Photography marketing

Google uses Pixel 6 to talk about racing and photography

It is not often that a new mobile phone functionality can be truly linked to a cultural moment. This is a big budget, popping advertising category that usually focuses on things like speed, camera quality (you can shoot a Hollywood movie!)

As Google rolls out its latest model, the Pixel 6, a feature the company says sets it apart is called Real Tone, which uses machine learning to photograph a wide range of skin tones more accurately than ever before. It comes on the heels of the recent update of the company’s algorithm to promote more racially diverse results in image searches.

To further promote the new feature, the company has partnered with The New York Times T Brand creative studio at create a campaign called “Picture Progress” around the idea of ​​image equity. “We thought about this from the point of view of, how could our story have been and will it be more representative in the future, if we are able to record it accurately?” Says Vida Cornelious, vice president of creation at NYT Advertising.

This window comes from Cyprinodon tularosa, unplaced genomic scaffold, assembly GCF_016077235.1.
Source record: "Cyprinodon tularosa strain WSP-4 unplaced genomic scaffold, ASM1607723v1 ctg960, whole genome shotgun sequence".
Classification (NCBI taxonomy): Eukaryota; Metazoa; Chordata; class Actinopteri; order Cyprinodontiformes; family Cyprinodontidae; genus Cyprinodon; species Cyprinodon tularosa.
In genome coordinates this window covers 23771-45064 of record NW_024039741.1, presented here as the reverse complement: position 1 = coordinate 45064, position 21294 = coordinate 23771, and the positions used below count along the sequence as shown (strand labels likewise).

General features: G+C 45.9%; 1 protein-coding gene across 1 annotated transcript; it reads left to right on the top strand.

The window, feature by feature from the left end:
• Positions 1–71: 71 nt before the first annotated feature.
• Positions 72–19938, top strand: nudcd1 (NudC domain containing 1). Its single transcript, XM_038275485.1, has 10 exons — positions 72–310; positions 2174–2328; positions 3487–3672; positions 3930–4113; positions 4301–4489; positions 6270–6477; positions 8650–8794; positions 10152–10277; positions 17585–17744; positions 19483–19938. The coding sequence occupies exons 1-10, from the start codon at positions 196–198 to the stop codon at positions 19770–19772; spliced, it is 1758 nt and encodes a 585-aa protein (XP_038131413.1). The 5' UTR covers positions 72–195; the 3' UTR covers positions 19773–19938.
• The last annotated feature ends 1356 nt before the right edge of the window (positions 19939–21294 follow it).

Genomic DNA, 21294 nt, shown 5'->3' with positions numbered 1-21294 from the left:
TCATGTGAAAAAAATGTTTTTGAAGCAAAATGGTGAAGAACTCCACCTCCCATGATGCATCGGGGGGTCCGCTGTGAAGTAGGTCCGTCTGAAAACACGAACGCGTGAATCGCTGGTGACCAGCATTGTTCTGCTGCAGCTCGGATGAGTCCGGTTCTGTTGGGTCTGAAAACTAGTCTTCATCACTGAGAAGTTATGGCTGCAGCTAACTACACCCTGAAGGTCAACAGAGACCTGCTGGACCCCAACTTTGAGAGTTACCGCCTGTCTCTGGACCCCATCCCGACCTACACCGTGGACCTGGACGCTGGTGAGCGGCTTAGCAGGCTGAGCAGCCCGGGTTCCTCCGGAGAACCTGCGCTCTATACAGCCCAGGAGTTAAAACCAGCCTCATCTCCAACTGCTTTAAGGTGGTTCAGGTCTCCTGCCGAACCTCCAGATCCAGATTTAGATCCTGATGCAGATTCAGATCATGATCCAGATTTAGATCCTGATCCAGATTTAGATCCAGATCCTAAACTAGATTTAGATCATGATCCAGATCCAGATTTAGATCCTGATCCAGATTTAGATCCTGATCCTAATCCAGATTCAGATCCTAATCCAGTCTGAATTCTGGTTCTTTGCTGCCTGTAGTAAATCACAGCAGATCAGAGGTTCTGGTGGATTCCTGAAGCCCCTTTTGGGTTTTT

Launched today, the campaign consists of two distinct elements. The first is “From Past to Present,” which explores image equity as a way to equalize our visual history. He examines the evolution of color photo technology over the past century, taking three historic photos of The New York Times archives and recreate them with today’s leaders in color using Pixels 6’s Real Tone. The photos will feature three BIPOC activists: Black AIDS Institute founder Phill Wilson; Dolores Huerta, Mexican-American labor leader and civil rights activist, who co-founded the National Farmworkers Association with Cesar Chavez; and civil rights activist Ruby Bridges.

The second part is titled “Present in the Future” and introduces the main BIPOC photographers – Kennedi Carter, Mengwen Cao and Ricardo Nagaoka – using the Pixel 6 to celebrate identity and self-expression with their own voices.

Cornelious says it was important to think of the new phone as a tool to capture the images of our lives, our truth as we saw it. “We see the phone not just as a product, but as an empowerment portal right now,” says Cornelious. “This is what it becomes. Real Tone feature lets your phone become the truth in your hands. What we capture in our images is the most representative moment of ourselves. This is not just for making phone calls, but an extension of who we are and how we can be seen.